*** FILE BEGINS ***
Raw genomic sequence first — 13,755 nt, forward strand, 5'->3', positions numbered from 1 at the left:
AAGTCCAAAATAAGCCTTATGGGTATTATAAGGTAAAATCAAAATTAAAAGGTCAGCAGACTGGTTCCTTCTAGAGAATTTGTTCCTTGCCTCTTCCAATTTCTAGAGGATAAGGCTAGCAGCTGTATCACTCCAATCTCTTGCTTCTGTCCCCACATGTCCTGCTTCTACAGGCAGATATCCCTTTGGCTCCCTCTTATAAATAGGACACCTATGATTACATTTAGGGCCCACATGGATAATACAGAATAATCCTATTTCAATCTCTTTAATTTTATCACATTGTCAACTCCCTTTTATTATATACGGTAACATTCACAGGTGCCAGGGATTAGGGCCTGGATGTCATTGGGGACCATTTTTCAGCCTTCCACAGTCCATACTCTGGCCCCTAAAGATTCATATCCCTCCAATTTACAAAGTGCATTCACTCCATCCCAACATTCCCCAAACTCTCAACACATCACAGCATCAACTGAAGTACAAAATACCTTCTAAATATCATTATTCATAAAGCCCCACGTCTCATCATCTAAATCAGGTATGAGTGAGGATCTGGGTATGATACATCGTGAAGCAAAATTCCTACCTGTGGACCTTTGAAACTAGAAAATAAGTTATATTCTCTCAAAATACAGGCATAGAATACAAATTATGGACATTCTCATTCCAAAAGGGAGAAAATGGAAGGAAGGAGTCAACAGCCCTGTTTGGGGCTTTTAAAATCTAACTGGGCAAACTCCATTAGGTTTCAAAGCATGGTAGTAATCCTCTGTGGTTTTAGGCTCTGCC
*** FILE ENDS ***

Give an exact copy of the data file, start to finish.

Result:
Raw genomic sequence first — 13,755 nt, forward strand, 5'->3', positions numbered from 1 at the left:
AAGTCCAAAATAAGCCTTATGGGTATTATAAGGTAAAATCAAAATTAAAAGGTCAGCAGACTGGTTCCTTCTAGAGAATTTGTTCCTTGCCTCTTCCAATTTCTAGAGGATAAGGCTAGCAGCTGTATCACTCCAATCTCTTGCTTCTGTCCCCACATGTCCTGCTTCTACAGGCAGATATCCCTTTGGCTCCCTCTTATAAATAGGACACCTATGATTACATTTAGGGCCCACATGGATAATACAGAATAATCCTATTTCAATCTCTTTAATTTTATCACATTGTCAACTCCCTTTTATTATATACGGTAACATTCACAGGTGCCAGGGATTAGGGCCTGGATGTCATTGGGGACCATTTTTCAGCCTTCCACAGTCCATACTCTGGCCCCTAAAGATTCATATCCCTCCAATTTACAAAGTGCATTCACTCCATCCCAACATTCCCCAAACTCTCAACACATCACAGCATCAACTGAAGTACAAAATACCTTCTAAATATCATTATTCATAAAGCCCCACGTCTCATCATCTAAATCAGGTATGAGTGAGGATCTGGGTATGATACATCGTGAAGCAAAATTCCTACCTGTGGACCTTTGAAACTAGAAAATAAGTTATATTCTCTCAAAATACAGGCATAGAATACAAATTATGGACATTCTCATTCCAAAAGGGAGAAAATGGAAGGAAGGAGTCAACAGCCCTGTTTGGGGCTTTTAAAATCTAACTGGGCAAACTCCATTAGGTTTCAAAGCATGGTAGTAATCCTCTGTGGTTTTAGGCTCTGCC